had prepared the way for an advance in moral cleanness (both in thought and in
3. In the New Testament
By the days of Jesus the scribes and rabbis had wrought out a most cumbrous system
of ceremonial uncleanness and purification. Nor did they claim that all their
teachings on this subject were found in the Old Testament. See TRADITION. This
is fitly illustrated in the New Testament in the washing of hands. See UNWASHEN.
When the Mishna (the collection of rabbinic teachings) was produced, the largest
book was devoted to the laws of purification, 30 chapters being used to describe
the purification of vessels alone.
See John 2:1-11, and note how the Jews had six stone waterpots for purification
at the wedding in Cana. See John 3:25 as to the controversy on purification between
John's disciples and the Jews. This question of cleanness and uncleanness was
a tremendous issue with every Jew. He must keep himself ceremonially clean if
he would be righteous and win the approval of God.
Jesus utterly disregarded for Himself these laws of purification, though He orders
the cleansed leper to return to the priest and secure his certificate of cleansing.
He did not wash His hands before eating, and His disciples followed His example.
Therefore, the Pharisees challenged Him to give an account of His course and that
of His disciples (Matthew 15:3-20 = Mark 7:6-23). Jesus then enunciated the great
principle that there is no ceremonial, but only moral and spiritual, uncleanness.
Not what goes into a man from hands that touch unclean things defiles the man,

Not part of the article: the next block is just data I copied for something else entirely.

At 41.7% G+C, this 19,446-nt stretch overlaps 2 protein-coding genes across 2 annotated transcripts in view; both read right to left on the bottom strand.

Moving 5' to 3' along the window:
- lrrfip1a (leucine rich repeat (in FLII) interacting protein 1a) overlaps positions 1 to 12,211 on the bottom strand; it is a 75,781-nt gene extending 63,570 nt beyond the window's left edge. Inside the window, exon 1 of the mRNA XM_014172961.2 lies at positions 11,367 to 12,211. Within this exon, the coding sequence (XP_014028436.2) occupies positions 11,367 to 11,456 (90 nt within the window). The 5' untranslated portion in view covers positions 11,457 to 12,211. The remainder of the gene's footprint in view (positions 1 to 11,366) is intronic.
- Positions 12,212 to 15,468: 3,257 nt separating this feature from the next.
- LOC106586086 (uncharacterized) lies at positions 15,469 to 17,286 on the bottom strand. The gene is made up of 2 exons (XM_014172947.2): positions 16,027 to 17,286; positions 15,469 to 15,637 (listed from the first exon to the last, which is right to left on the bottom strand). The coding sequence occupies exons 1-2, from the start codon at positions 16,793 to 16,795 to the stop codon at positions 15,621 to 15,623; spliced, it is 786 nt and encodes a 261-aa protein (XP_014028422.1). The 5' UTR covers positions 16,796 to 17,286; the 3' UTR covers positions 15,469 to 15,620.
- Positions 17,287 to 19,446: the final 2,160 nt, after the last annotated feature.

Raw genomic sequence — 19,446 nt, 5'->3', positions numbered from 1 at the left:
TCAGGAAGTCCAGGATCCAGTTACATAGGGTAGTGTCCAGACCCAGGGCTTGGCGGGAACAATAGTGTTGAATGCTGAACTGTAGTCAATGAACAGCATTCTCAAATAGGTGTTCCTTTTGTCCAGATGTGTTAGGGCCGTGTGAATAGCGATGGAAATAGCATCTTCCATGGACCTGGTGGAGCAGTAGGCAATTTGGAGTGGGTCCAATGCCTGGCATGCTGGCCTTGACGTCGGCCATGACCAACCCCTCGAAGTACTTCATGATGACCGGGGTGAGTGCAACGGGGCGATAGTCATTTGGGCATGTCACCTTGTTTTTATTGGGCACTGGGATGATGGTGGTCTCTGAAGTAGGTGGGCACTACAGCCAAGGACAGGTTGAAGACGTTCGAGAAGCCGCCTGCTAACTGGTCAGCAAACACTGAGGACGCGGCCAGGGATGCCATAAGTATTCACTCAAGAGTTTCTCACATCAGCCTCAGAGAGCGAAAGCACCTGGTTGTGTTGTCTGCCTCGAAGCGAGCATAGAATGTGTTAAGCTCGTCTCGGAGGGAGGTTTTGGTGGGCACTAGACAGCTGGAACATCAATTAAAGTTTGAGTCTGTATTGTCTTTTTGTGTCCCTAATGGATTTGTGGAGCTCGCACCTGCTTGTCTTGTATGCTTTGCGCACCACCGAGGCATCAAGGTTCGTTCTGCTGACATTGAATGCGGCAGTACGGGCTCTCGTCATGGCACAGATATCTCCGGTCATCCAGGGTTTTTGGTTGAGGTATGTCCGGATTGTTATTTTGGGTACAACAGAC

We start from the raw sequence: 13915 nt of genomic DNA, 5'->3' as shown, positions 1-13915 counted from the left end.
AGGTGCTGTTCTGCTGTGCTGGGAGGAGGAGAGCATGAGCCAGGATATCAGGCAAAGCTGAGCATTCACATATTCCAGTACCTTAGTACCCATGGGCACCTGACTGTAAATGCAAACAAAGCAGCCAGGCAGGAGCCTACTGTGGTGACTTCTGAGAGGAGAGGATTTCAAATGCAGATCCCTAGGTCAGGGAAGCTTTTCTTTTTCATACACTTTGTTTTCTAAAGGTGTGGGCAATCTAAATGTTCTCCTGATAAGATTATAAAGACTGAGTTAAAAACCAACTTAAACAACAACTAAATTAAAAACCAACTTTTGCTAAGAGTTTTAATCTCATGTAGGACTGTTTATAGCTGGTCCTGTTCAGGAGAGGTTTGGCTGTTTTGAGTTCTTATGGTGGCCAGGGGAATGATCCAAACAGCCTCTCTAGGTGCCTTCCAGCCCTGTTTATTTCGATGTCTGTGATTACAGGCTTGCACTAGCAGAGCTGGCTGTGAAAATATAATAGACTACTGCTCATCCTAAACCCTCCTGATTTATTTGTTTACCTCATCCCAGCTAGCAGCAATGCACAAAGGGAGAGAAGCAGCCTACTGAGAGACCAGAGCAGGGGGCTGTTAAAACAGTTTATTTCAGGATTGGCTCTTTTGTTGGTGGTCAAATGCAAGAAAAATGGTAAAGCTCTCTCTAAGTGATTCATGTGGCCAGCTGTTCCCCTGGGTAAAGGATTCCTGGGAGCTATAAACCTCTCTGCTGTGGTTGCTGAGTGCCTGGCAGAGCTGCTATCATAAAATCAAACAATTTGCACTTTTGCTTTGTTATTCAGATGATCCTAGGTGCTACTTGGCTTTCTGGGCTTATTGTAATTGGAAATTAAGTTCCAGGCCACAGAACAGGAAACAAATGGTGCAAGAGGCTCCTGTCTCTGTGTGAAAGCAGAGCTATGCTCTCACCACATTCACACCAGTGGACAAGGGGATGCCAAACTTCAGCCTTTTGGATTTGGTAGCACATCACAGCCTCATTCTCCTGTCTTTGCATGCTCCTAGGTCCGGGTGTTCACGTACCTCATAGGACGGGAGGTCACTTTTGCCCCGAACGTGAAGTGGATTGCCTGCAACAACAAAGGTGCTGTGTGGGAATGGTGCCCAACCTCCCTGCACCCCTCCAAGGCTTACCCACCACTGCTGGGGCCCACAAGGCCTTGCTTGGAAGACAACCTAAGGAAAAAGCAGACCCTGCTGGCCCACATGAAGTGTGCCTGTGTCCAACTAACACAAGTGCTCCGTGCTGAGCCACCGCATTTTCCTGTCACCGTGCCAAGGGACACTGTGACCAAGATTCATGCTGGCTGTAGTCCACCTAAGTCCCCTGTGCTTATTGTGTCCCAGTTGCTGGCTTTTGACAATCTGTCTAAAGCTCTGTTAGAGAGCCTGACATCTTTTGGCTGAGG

but the things that come out of his heart, evil thoughts, hatred, adultery, murder,
etc., these defile the man.
Paul likewise regarded nothing as unclean of itself (Romans 14:14 , 20 ; Titus
1:15), yet no man should violate the scruples of his own conscience or that of
his brother (and thus put a stumblingblock in his way). Love, not ceremonialism
is the supreme law of the Christian. Paul, in submitting to the vow of purification
in Jerusalem, set an example of this principle (Acts 21:26).
See also CRIMES; PUNISHMENTS.
W. R. Smith, Lectures on the Religion of the Semites (especially pp. 152-55, on
taboo, and pp. 455, 456, on the uncleanness of sexual intercourse); Frazer, The
Golden Bough (examples of taboo and similar laws and customs among various nations);
Frazer, article "Taboo" in Encyclopedia Britannica, 9th edition; Benzinger, Hebrew
Archaeology; Nowack, Hebrew Archaeology; Kellogg, commentary on "Leviticus" (Expositor's
Bible); Kalisch, Leviticus; Dillmann-Ryssel, Leviticus; Schultz, Dillmann, Smend,
Marti, Davidson, in their Old Testament Theologies, give useful hints on this
subject; article "Casuistry" (Hebrew) in ERE, III, is valuable.
Charles B. Williams
akatharsia, akathartos, bible commentary, bible history, bible reference, bible study, ceremonial, define, food, moral, uncleanness